Dezeen Magazine

Saudi Arabia announces plans for a 100-mile, car-free linear city called The Line

Mohammed bin Salman, the crown prince of Saudi Arabia, has unveiled plans for a 100-mile belt of zero-energy walkable communities for a million people.

The linear city will have no cars or streets, with all residents living within a five-minute walk of essential facilities.

Bin Salman announced plans for The Line in a video where he described it as a "civilisational revolution that puts humans first."

The Line will consists of connected communities
The city will consist of connected communities called city modules

The 100-mile-long (170 kilometres) mega-city will consist of connected communities – which it calls "city modules" – and link the Red Sea coast with the north-west of Saudi Arabia.

It will be a part of Neom, Saudi Arabia's fully automated $500 billion region that will span Saudi Arabia, Jordan and Egypt and be entirely powered by renewable energy.

The Line will have no cars or streets

According to Bin Salman, who is also the chairman of the Neom company board of directors, construction of The Line will start in the first quarter of 2021.

The city will have no cars or streets, with everything its inhabitants need accessible within a five-minute walk.

Image of The Line in Neom, Saudi Arabia
It will have no streets or cars

"High-speed transportation, utilities, digital infrastructure, and logistics will be seamlessly integrated in dedicated spaces running in an invisible layer along The Line," said a statement.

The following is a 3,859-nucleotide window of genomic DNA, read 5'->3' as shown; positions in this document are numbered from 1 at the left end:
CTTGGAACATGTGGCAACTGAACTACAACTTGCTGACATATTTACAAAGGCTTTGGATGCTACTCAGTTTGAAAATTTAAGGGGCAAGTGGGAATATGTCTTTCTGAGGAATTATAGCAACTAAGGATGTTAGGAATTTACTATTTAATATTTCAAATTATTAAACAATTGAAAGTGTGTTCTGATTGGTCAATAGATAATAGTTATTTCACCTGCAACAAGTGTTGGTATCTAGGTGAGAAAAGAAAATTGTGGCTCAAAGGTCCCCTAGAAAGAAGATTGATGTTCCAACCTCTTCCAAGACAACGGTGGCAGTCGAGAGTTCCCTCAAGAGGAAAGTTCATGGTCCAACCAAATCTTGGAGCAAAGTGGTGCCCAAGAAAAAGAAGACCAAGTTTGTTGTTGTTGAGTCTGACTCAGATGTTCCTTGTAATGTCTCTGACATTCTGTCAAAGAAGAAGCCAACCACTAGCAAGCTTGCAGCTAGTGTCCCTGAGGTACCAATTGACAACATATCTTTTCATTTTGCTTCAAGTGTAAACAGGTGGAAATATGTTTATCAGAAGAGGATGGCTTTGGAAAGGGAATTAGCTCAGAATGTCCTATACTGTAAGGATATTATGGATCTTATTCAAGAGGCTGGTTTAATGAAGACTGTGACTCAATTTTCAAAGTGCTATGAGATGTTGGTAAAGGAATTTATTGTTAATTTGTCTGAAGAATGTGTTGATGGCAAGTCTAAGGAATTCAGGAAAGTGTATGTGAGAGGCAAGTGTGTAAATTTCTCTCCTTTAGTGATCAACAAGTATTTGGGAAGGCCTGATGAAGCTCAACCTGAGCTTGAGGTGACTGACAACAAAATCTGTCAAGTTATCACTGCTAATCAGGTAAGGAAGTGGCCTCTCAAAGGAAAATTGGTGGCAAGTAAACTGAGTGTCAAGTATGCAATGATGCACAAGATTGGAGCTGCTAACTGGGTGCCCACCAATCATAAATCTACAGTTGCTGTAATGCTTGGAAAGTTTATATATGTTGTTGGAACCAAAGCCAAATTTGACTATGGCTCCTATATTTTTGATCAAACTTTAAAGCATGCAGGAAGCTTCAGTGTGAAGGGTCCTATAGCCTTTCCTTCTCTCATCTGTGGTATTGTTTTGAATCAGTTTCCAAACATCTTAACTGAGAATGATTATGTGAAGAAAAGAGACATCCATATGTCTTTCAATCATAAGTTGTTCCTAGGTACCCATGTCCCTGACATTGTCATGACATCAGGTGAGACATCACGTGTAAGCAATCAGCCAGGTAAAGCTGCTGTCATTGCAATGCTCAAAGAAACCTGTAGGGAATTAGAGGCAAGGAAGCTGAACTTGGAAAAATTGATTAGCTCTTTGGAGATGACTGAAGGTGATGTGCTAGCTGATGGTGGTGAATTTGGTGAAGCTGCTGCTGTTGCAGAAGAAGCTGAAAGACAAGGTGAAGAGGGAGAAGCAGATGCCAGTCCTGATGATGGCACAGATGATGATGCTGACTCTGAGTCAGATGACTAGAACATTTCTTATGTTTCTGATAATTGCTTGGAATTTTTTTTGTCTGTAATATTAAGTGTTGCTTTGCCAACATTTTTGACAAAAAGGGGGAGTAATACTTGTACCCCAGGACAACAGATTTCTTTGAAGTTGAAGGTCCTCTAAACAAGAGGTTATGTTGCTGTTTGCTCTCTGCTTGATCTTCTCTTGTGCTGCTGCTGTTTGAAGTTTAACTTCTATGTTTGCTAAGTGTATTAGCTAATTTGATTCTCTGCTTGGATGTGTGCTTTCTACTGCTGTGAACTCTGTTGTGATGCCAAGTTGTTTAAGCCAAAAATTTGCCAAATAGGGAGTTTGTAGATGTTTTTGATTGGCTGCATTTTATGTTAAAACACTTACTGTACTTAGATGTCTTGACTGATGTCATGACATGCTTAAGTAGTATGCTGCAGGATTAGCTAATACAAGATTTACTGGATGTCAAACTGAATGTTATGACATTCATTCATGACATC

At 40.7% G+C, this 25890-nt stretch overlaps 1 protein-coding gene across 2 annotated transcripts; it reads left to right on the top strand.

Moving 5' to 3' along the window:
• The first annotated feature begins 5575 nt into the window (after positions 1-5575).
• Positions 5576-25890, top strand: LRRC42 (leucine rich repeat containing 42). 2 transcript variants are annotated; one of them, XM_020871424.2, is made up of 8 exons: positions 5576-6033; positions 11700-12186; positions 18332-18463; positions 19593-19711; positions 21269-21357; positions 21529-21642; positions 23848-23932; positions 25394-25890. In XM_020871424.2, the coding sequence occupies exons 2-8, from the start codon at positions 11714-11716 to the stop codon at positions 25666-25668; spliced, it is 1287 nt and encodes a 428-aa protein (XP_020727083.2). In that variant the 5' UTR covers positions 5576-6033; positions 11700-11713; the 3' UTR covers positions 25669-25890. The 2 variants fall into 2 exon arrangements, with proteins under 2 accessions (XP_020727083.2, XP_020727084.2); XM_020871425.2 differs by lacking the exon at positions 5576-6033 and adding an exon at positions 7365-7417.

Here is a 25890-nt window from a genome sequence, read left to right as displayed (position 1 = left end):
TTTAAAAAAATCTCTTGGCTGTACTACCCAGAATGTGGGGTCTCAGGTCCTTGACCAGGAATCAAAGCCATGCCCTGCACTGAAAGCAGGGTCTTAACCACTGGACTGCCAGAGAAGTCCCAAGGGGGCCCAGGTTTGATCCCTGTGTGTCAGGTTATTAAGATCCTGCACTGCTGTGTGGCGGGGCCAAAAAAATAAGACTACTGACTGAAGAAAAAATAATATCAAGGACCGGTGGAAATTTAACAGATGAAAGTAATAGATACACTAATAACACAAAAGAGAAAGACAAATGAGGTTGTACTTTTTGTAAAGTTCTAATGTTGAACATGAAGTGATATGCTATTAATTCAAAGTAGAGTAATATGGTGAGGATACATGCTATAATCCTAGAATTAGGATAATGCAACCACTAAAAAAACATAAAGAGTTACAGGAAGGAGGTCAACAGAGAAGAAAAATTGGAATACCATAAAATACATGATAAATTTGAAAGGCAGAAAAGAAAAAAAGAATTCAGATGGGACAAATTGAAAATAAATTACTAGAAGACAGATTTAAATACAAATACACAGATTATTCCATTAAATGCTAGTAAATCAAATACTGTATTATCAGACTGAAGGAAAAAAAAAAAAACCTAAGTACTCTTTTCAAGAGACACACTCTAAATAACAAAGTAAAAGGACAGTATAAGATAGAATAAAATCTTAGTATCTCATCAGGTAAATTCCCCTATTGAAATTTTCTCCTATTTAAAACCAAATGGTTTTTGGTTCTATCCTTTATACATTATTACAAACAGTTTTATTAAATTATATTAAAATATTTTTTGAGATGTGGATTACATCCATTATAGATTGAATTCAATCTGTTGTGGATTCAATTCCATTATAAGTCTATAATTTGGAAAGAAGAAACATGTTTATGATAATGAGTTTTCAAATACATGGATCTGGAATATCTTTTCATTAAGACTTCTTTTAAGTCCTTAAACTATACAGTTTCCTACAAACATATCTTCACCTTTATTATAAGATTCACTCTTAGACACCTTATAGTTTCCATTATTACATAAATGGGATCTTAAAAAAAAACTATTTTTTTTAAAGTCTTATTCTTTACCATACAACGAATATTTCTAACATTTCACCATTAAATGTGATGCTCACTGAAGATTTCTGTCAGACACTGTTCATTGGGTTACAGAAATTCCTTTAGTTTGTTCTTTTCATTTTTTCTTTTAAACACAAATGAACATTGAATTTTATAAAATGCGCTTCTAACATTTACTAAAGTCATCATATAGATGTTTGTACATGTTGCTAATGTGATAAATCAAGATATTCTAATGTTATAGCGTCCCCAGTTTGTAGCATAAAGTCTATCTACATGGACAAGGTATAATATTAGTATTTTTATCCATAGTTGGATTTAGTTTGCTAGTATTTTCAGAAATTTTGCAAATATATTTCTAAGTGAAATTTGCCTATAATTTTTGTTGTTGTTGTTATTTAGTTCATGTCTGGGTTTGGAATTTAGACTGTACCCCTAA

Drawings show vehicles driven by artificial intelligence (AI), a metro line and high-speed freight transportation located underground. Overground will be a "pedestrian layer" supported by two underground layers – one "service layer" level of infrastructure directly underneath the ground and a lower-level "spine layer" for transport.

This spine will connect the different communities, which Neom envisages will house one million inhabitants and be stretched across 100 miles. Transportation from one end of The Line to the other will never take more than 20 minutes, according to Neom's developers.

Image from the video introducing The Line
Construction of The Line will start this year

Bin Salman positioned the project as a response to issues of pollution and traffic accidents.

"By 2050, commute durations will double," he said. "By 2050, one billion people will have to relocate due to rising CO2 emissions and sea levels. 90 per cent of people breathe polluted air."

"Why should we sacrifice nature for the sake of development? Why should seven million people die every year because of pollution? Why should we lose one million people every year due to traffic accidents?" he added.

Communities powered by AI

The AI-driven transportation will be made possible by massive data harnessing. In a statement, The Line's developers said its communities will be "cognitive" and powered by AI, which will "continuously be learning predictive ways to make life easier".

Visualisation of The Line in Neom, Saudi Arabia
Clean energy will be used to power the city

"An estimated 90 per cent of available data will be harnessed to enhance infrastructure capabilities far beyond the 1 per cent typically utilised in existing smart cities," it added.

Buildings will be carbon-positive and powered by clean energy and according to Neom, the layout of The Line will mean that 95 per cent of the land in the Neom region, which is located on a key trade route, is protected.

Neom was announced in 2017 and is part of Saudi Arabia's Vision 2030 drive to diversify its economy and become less reliant on oil. The area will be populated by more robots than people, and powered by solar panels and wind farms.

In 2018, British architect Norman Foster, who sat on Neom's board, temporarily suspended himself from the project after the murder of journalist Jamal Khashoggi.

Photography courtesy of Neom.